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This one works as intended:

    if (clu.raw.butsnum) {
        int i;
        for (i=0;i<clu.raw.butsnum;i++){
            if (clu.raw.buts[i] & RI_MOUSE_BUTTON_1_DOWN)
                Com_QueueEvent( 0, SE_KEY, K_MOUSE1, qtrue, 0, NULL );
            if (clu.raw.buts[i] & RI_MOUSE_BUTTON_2_DOWN)
                Com_QueueEvent( 0, SE_KEY, K_MOUSE2, qtrue, 0, NULL );
            if (clu.raw.buts[i] & RI_MOUSE_BUTTON_3_DOWN)
                Com_QueueEvent( 0, SE_KEY, K_MOUSE3, qtrue, 0, NULL );
            if (clu.raw.buts[i] & RI_MOUSE_BUTTON_4_DOWN)
                Com_QueueEvent( 0, SE_KEY, K_MOUSE4, qtrue, 0, NULL );
            if (clu.raw.buts[i] & RI_MOUSE_BUTTON_5_DOWN)
                Com_QueueEvent( 0, SE_KEY, K_MOUSE5, qtrue, 0, NULL );
            if (clu.raw.buts[i] & RI_MOUSE_BUTTON_1_UP)
                Com_QueueEvent( 0, SE_KEY, K_MOUSE1, qfalse, 0, NULL );
            if (clu.raw.buts[i] & RI_MOUSE_BUTTON_2_UP)
                Com_QueueEvent( 0, SE_KEY, K_MOUSE2, qfalse, 0, NULL );
            if (clu.raw.buts[i] & RI_MOUSE_BUTTON_3_UP)
                Com_QueueEvent( 0, SE_KEY, K_MOUSE3, qfalse, 0, NULL );
            if (clu.raw.buts[i] & RI_MOUSE_BUTTON_4_UP)
                Com_QueueEvent( 0, SE_KEY, K_MOUSE4, qfalse, 0, NULL );
            if (clu.raw.buts[i] & RI_MOUSE_BUTTON_5_UP)
                Com_QueueEvent( 0, SE_KEY, K_MOUSE5, qfalse, 0, NULL );
        clu.raw.butsnum = 0;

but this one,

if (clu.raw.butsnum) {
        short int   down        = qfalse;
        int         but = 0, i;

        for (i = 0; i < clu.raw.butsnum; i++) {
            switch( clu.raw.buts[i]) {
                case     RI_MOUSE_BUTTON_1_DOWN:        down = qtrue;   but = K_MOUSE1; break;
                case     RI_MOUSE_BUTTON_2_DOWN:        down = qtrue;   but = K_MOUSE2; break;
                case     RI_MOUSE_BUTTON_3_DOWN:        down = qtrue;   but = K_MOUSE3; break;
                case     RI_MOUSE_BUTTON_4_DOWN:        down = qtrue;   but = K_MOUSE4; break;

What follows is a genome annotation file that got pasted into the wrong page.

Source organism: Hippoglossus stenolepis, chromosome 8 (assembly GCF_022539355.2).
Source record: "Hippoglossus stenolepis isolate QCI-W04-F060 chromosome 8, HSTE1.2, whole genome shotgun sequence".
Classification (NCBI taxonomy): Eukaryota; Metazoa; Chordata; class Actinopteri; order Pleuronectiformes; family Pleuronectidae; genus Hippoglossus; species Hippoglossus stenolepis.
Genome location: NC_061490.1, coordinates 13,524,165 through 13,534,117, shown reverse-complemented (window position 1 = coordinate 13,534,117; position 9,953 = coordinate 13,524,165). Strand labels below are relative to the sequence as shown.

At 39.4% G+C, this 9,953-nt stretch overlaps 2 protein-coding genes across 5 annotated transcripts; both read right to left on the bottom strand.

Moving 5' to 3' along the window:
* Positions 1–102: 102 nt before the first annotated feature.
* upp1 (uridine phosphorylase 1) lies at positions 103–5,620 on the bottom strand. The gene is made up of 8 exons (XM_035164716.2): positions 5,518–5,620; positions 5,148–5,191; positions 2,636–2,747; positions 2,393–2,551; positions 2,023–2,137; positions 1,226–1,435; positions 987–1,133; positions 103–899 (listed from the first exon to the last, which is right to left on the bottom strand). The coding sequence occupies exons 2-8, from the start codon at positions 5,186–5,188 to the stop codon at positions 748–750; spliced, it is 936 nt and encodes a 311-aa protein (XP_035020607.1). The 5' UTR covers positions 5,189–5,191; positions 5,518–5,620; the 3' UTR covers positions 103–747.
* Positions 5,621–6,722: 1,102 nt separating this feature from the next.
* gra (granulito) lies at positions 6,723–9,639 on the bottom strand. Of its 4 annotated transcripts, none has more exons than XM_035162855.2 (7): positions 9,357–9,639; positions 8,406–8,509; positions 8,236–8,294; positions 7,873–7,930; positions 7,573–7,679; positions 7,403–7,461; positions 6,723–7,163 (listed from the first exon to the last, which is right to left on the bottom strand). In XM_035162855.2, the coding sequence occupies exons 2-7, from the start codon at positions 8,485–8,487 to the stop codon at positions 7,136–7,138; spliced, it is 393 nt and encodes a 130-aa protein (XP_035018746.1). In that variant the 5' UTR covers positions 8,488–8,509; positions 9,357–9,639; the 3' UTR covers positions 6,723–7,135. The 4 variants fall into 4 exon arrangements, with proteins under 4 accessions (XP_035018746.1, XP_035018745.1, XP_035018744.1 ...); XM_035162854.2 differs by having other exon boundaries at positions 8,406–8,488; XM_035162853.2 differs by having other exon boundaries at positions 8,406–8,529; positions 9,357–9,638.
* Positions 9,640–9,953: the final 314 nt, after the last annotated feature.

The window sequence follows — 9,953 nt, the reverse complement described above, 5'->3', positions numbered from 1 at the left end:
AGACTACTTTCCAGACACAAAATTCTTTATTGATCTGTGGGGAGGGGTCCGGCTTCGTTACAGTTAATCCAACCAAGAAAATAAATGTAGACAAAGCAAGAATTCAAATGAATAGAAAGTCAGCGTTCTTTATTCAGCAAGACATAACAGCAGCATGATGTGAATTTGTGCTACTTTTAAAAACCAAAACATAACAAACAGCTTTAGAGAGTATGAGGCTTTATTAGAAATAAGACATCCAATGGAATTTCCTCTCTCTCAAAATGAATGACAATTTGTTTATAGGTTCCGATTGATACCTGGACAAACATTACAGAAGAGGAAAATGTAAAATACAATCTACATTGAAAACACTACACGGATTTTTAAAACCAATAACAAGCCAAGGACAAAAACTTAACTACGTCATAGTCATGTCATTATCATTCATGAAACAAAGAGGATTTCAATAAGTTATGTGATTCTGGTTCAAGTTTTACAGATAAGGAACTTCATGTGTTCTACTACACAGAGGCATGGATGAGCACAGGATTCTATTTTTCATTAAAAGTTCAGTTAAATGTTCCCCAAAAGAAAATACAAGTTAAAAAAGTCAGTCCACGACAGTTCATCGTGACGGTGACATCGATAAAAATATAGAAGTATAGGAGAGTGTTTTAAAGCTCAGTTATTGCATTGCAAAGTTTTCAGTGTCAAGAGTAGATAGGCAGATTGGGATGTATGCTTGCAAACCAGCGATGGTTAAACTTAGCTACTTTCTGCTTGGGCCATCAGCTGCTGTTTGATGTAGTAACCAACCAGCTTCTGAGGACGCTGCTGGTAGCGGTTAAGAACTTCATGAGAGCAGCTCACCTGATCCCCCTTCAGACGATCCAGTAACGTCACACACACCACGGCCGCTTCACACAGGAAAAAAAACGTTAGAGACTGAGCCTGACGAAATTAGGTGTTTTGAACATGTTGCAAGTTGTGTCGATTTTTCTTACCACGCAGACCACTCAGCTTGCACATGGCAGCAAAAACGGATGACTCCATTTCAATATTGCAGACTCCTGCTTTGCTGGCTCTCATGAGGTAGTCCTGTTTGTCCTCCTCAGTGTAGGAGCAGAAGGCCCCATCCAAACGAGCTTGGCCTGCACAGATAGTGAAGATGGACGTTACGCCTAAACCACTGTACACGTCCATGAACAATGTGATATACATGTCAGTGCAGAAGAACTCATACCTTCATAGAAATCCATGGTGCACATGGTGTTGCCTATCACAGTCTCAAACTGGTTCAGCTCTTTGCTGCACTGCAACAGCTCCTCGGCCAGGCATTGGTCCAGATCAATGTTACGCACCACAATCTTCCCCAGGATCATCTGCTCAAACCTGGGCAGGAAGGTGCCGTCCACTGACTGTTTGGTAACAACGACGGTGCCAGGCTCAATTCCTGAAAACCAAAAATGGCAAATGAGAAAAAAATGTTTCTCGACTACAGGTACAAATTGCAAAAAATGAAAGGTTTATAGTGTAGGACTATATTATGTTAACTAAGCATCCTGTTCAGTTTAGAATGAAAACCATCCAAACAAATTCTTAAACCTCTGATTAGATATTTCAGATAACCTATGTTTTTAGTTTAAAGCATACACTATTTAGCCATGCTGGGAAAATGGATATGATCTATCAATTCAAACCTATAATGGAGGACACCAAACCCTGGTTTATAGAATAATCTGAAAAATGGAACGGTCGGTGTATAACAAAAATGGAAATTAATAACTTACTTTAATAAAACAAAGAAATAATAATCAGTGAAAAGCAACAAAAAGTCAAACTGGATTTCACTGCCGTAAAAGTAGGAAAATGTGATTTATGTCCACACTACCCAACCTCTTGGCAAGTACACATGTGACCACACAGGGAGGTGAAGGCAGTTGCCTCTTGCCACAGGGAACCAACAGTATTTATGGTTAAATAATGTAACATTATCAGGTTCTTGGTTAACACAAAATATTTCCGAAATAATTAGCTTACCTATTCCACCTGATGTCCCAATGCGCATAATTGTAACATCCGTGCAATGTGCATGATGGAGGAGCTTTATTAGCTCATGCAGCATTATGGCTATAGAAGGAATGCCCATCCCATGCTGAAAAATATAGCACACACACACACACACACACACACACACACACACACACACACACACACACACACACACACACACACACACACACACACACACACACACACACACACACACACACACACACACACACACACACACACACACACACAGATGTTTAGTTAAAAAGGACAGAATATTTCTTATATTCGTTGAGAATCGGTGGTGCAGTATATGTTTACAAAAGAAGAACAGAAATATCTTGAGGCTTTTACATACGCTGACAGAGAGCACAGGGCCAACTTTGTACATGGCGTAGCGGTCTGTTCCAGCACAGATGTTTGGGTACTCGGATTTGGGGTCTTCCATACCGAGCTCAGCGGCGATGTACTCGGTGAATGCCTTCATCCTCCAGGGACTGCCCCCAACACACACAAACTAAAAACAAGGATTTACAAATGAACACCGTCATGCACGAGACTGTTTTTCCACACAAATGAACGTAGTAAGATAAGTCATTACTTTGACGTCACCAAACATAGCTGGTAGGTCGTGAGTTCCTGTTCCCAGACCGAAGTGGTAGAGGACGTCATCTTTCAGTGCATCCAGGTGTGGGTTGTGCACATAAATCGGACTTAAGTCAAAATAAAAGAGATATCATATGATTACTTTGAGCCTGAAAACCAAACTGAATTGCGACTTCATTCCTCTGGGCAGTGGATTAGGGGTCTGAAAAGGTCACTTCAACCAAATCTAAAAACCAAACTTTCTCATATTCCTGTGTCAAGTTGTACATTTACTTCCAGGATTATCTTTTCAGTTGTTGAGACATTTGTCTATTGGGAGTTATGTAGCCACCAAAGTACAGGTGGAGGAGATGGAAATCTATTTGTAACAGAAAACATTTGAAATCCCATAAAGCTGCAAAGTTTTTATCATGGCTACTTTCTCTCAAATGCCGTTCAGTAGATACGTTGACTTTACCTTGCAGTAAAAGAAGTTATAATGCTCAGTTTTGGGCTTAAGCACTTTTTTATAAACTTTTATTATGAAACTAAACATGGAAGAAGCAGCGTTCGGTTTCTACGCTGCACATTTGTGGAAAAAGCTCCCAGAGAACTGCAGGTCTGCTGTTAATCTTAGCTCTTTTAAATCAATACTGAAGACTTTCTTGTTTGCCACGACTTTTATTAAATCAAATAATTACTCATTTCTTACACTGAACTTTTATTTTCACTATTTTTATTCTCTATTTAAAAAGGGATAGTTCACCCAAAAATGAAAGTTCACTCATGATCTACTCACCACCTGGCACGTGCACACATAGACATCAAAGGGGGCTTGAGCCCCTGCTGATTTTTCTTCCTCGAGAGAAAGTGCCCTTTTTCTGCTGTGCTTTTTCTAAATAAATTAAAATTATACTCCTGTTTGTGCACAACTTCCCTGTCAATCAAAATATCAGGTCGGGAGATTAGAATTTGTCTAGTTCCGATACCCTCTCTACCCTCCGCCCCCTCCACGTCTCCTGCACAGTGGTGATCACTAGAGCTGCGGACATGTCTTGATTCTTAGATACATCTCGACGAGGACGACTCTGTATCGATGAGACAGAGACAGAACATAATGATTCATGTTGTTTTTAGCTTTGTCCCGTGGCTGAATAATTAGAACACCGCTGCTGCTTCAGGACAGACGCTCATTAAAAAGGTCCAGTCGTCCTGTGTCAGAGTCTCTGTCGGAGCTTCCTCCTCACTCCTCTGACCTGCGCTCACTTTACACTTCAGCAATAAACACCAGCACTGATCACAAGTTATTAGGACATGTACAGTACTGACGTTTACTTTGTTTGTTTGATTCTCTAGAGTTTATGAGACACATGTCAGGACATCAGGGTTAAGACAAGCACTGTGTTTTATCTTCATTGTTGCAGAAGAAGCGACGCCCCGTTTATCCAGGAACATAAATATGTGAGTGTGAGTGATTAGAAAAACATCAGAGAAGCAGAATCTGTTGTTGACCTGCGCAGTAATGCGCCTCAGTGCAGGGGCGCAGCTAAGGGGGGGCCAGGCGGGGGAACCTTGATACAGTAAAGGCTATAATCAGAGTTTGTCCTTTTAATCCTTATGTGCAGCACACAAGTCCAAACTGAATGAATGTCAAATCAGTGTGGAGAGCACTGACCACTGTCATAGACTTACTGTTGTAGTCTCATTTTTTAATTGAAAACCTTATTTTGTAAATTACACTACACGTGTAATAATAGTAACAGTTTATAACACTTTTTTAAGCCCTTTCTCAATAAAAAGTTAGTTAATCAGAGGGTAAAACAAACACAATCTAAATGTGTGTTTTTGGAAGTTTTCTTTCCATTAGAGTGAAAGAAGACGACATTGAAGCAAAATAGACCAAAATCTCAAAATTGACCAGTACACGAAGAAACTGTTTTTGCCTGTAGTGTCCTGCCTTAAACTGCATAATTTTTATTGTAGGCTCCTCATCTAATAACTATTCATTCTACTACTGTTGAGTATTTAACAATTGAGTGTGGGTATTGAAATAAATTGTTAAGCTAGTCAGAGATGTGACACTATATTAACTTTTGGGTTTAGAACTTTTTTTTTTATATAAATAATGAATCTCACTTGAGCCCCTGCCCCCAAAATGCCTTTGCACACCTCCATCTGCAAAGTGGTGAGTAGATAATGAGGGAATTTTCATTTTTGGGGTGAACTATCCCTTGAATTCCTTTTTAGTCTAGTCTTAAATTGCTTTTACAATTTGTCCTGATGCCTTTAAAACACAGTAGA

case     RI_MOUSE_BUTTON_5_DOWN:        down = qtrue;   but = K_MOUSE5; break;
                case     RI_MOUSE_BUTTON_1_UP:      down = qfalse;  but = K_MOUSE1; break;
                case     RI_MOUSE_BUTTON_2_UP:      down = qfalse;  but = K_MOUSE2; break;
                case     RI_MOUSE_BUTTON_3_UP:      down = qfalse;  but = K_MOUSE3; break;
                case     RI_MOUSE_BUTTON_4_UP:      down = qfalse;  but = K_MOUSE4; break;
                case     RI_MOUSE_BUTTON_5_UP:      down = qfalse;  but = K_MOUSE5; break;
            Com_QueueEvent( 0, SE_KEY, but, down, 0, NULL );
    clu.raw.butsnum = 0;

..sometimes "loses it" and if some of the "mouse buttons" (in that code) aren't pressed if they are hit too fast.

Anyway, the relevance of the code itself I guess is little.

Why do those pieces of code don't do exactly the same thing?

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4 Answers

up vote 8 down vote accepted

The switch is like writing

if ( clu.raw.buts[i] == VALUE )

which is different from

if ( clu.raw.buts[i] & VALUE ) 

Clearly the first "catchs" VALUE iff it is the only event kept in clu.raw.buts[i]. Instead all the RI_stuffs are bits or-ed in clu.raw.buts[i], so the only way to see if they are set (to 1) or clear (0) is the & (bitwise and) operator.

E.g. if clu.raw.buts[i] is 0100 and VALUE is 0100, you catch it. If clu.raw.buts[i] is 0110 you won't "see" 0100 with ==, while you will "see" it with & 0100.

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Code #1 allows for multiple bits in the clu.raw.buts[i] entry to be 1, by using a binary AND operator and checking each bit individually.

Code #2 allows only one bit to be 1 (as it compares to specific cases value in the select), thus missing cases where two or more events occur at once.

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With the if's, you are examining each individual bit. With the switch, you are effectively looking at all the bits OR'd together, so no individual case ever hits.

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With the switch version, only one case can be matched per iteration. In the if version, each statement is evaluated in turn, meaning more than one of the statements can be executed each iteration.

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